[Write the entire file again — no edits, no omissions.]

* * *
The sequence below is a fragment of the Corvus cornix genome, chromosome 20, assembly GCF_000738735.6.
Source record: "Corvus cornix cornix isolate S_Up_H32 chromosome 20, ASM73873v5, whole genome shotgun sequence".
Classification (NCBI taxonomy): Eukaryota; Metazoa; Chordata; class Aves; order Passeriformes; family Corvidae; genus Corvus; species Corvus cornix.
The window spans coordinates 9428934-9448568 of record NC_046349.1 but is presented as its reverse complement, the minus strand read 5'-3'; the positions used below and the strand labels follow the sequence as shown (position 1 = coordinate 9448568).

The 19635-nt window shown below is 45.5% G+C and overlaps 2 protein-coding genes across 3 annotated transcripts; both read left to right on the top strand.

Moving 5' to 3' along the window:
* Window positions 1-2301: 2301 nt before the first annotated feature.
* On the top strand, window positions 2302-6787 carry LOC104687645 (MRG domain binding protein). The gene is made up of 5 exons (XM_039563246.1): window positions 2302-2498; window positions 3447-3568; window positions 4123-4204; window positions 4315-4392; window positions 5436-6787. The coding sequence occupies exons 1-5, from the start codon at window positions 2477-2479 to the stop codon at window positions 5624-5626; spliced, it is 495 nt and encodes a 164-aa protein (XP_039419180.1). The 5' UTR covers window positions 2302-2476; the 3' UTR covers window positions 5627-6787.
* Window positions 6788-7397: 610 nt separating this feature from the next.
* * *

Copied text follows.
The sequence below is a fragment of the Corvus cornix genome, chromosome 20, assembly GCF_000738735.6.
Source record: "Corvus cornix cornix isolate S_Up_H32 chromosome 20, ASM73873v5, whole genome shotgun sequence".
Classification (NCBI taxonomy): Eukaryota; Metazoa; Chordata; class Aves; order Passeriformes; family Corvidae; genus Corvus; species Corvus cornix.
The window spans coordinates 9428934-9448568 of record NC_046349.1 but is presented as its reverse complement, the minus strand read 5'-3'; the positions used below and the strand labels follow the sequence as shown (position 1 = coordinate 9448568).

The 19635-nt window shown below is 45.5% G+C and overlaps 2 protein-coding genes across 3 annotated transcripts; both read left to right on the top strand.

Moving 5' to 3' along the window:
* Window positions 1-2301: 2301 nt before the first annotated feature.
* On the top strand, window positions 2302-6787 carry LOC104687645 (MRG domain binding protein). The gene is made up of 5 exons (XM_039563246.1): window positions 2302-2498; window positions 3447-3568; window positions 4123-4204; window positions 4315-4392; window positions 5436-6787. The coding sequence occupies exons 1-5, from the start codon at window positions 2477-2479 to the stop codon at window positions 5624-5626; spliced, it is 495 nt and encodes a 164-aa protein (XP_039419180.1). The 5' UTR covers window positions 2302-2476; the 3' UTR covers window positions 5627-6787.
* Window positions 6788-7397: 610 nt separating this feature from the next.